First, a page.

Just as keys and Katherines show up when you reconcile yourself to their absence, Colin reflects, his “Eureka” moment happens as soon as he accepts it never will. It feels to him “like a thousand orgasms all at once, except not as messy.” He immediately sketches a graph and captions it, “Where x = time, and y = happiness, y = 0 beginning of relationship and breakup, y negative = breakup by m, and y positive = breakup by f: my relationship with K-19.”
Colin’s association between his romantic life and his intellectual achievement is so strong that he experiences the “Eureka” moment as a kind of sexual pleasure. His immediate desire to capture that pleasure by modeling his relationship mathematically suggests that what Colin most strongly desires is not necessarily Katherine XIX but rather a failsafe way to understand and control the outcome of any relationship so that his plans for the future cannot be derailed again by another person.
Lindsey returns with a new shirt and a first aid kit while Colin is finishing up the sketch. She tries to test him for a concussion by asking him simple questions like the day and time. Hassan asks much more difficult questions, such as the name of the junior senator from New Hampshire in 1873, and Lindsey learns that Colin has an impressive repertoire of historical facts. She in turn surprises him by referring to Millard Fillmore. Colin wonders if he was too quick to judge her unintelligent for living in rural Tennessee and reading Celebrity Living.
Lindsey’s interruption of Colin’s sketch suggests that despite Colin’s attempts to preclude interruptions of his plans by future romantic partners, some factors might simply be out of his control or understanding. Lindsey and Colin discover each other in this moment to be more intelligent than first impressions suggested.
Hassan grabs Colin’s notebook, and Colin explains that he is trying to write a Theorem to predict relationship outcomes. Hassan says the theorem idea is “interesting” which is the highest compliment he can give Colin. Lindsey looks at the notebook and asks what a K-19 is. Colin briefly describes his relationship history. Lindsey laughs and says she has dated only one boy, and it’s funny because his name is Colin (The Other Colin).
Hassan’s interest in the Theorem seems to be in part because it could be useful in the real world. However, the idea that relationships can be predicted with any precision is immediately undermined by the arbitrary coincidence that Lindsey’s boyfriend happens to share a name with Colin.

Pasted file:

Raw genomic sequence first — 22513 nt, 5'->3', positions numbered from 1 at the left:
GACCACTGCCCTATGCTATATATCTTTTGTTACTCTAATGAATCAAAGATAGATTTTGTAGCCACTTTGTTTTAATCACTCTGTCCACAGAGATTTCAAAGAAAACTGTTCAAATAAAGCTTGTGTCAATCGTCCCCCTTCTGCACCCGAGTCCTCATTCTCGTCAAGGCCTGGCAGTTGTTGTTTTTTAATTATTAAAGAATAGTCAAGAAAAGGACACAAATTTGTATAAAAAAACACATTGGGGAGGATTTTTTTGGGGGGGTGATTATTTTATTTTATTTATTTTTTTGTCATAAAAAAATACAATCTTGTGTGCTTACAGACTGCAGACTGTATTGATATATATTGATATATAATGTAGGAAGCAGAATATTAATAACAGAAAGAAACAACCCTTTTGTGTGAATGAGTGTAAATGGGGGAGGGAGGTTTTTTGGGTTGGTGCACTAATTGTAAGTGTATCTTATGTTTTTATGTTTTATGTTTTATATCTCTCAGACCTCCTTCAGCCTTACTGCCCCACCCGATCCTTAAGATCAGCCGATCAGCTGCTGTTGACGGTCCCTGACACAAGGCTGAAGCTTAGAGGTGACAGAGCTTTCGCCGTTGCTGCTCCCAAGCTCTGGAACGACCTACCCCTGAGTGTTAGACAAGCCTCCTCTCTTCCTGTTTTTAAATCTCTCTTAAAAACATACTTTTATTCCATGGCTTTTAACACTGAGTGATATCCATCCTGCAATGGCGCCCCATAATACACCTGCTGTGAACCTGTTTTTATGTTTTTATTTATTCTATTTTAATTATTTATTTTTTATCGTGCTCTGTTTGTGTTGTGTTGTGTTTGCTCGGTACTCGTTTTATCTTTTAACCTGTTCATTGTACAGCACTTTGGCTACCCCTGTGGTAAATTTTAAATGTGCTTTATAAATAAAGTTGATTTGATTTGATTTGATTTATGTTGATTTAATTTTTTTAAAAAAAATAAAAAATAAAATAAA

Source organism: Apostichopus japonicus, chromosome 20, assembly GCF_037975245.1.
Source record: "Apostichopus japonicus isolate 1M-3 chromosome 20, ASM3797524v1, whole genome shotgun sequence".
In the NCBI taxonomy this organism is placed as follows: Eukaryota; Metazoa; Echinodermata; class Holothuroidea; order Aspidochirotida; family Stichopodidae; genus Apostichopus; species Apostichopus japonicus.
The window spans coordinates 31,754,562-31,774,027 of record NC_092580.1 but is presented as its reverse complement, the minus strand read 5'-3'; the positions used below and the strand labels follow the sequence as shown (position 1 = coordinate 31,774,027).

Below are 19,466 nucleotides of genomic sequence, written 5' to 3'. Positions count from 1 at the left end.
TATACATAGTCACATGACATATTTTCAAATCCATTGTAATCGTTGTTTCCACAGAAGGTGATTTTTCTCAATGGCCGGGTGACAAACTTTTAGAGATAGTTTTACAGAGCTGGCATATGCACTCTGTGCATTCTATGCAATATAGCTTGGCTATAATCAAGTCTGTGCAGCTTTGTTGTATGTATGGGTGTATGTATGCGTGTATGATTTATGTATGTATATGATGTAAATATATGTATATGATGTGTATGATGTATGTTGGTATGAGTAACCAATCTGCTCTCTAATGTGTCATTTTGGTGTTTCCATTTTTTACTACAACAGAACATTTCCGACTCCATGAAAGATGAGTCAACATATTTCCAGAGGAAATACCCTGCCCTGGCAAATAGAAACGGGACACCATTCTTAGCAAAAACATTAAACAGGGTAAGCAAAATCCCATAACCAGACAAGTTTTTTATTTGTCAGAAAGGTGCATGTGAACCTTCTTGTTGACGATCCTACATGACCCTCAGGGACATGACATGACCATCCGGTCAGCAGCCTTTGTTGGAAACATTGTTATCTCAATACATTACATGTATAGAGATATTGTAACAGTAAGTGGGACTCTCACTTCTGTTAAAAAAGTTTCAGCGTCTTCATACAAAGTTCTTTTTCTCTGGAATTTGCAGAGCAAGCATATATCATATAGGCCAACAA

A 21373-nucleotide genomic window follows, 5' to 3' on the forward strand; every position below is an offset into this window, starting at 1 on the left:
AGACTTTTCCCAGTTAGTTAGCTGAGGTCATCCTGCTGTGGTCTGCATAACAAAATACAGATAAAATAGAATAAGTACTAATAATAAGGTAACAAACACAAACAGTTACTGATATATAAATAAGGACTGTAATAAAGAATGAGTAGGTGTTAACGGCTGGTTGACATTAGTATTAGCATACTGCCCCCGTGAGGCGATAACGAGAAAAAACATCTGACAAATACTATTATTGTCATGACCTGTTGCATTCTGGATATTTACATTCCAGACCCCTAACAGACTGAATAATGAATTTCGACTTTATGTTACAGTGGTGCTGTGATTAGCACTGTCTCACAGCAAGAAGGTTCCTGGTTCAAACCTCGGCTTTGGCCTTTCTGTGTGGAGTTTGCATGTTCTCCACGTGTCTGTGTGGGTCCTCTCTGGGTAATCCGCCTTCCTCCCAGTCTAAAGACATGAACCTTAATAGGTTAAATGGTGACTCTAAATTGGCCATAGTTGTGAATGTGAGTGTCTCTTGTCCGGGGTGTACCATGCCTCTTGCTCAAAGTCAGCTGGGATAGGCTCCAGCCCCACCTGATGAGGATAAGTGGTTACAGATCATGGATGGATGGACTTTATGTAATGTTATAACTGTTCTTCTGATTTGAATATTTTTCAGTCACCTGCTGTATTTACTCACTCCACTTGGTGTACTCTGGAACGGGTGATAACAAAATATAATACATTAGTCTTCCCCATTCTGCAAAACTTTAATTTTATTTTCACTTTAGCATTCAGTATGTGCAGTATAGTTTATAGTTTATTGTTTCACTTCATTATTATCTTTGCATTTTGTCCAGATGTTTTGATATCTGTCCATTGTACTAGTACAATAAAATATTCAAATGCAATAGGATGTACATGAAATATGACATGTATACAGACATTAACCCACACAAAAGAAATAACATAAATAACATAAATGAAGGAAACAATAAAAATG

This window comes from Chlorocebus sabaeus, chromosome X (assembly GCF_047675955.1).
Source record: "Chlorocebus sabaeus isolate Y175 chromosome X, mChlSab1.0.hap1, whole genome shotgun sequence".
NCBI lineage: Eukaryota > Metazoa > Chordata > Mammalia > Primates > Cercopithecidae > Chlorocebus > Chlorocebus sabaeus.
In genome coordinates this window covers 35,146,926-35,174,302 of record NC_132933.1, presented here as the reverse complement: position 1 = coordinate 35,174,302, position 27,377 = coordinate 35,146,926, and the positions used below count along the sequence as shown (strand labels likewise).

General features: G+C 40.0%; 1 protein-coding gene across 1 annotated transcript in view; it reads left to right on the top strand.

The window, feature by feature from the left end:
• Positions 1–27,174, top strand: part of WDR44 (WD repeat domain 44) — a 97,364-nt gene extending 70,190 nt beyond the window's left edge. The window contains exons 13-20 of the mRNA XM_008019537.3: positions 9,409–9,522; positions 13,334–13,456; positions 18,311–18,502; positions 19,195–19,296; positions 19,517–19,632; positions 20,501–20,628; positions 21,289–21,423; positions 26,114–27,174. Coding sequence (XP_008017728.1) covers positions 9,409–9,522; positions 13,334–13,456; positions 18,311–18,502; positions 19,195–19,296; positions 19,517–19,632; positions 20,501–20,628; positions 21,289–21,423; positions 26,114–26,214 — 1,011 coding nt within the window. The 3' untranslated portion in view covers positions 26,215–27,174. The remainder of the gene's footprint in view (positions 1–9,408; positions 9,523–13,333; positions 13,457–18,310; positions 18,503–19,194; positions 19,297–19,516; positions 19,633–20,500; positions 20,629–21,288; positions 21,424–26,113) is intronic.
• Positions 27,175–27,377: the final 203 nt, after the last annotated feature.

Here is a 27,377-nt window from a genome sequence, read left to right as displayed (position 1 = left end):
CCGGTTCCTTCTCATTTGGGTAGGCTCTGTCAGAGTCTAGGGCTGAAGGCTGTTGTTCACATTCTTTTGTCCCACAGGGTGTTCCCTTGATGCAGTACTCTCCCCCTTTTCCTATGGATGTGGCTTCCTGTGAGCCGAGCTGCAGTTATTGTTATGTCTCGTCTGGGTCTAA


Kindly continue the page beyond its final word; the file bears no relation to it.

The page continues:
In a section called “The Middle (of the Beginning), Colin reflects on how Katherine I became his first girlfriend. He was in third grade when his parents decided that his “sociological well-being” was enough of a lost cause that they would only have him attend school three hours a day. They hired his lifelong tutor, psychology professor Keith Carter, to talk at Colin the rest of the day. Krazy Keith was Colin’s father’s friend and “the closest thing Colin had to a best friend” because he never gave him an Abdominal Snowman.
Colin’s romantic life began at a very young age, meaning that he has defined himself in relationship to his girlfriends for more than half his life and through all the pivotal stages of self-definition that happen during adolescence. Again, the narrator reminds the reader that Colin has had precious few other relationships with his peers, making him feel lonely around people his age when he is not dating.
Krazy Keith’s daughter would sometimes accompany her parents to dinner parties at Colin’s house. One night, one of these dinners devolved into Katherine watching Colin study Latin. After a time, Katherine began asking Colin why he learned so many things so quickly. She kept asking him “why,” no matter how he responded. Eventually he got tripped up when she asked why Ovid lived in Rome when they spoke and wrote Latin. He told her it was a good question, and she asked him to be her boyfriend. He said yes and had his first kiss, “and it occurred to Colin that the kiss didn’t feel nearly as good as the sound of her asking if she could be his girlfriend.” This Katherine eventually became to Colin “The Great One,” “Katherine I,” and “Katherine the Magnificent.”
Colin first begins paying attention to Katherine I when she asks him about his intellectual pursuits. Combined with the fact that Colin is less interested in the kiss than in hearing that Katherine I wants to be his girlfriend suggests that Colin began his romantic career looking for veneration and admiration for his intellectual achievements. The slightly adversarial nature of the conversation suggests that although Colin conflates intellectual and romantic achievement, they have from the beginning been slightly at odds for him.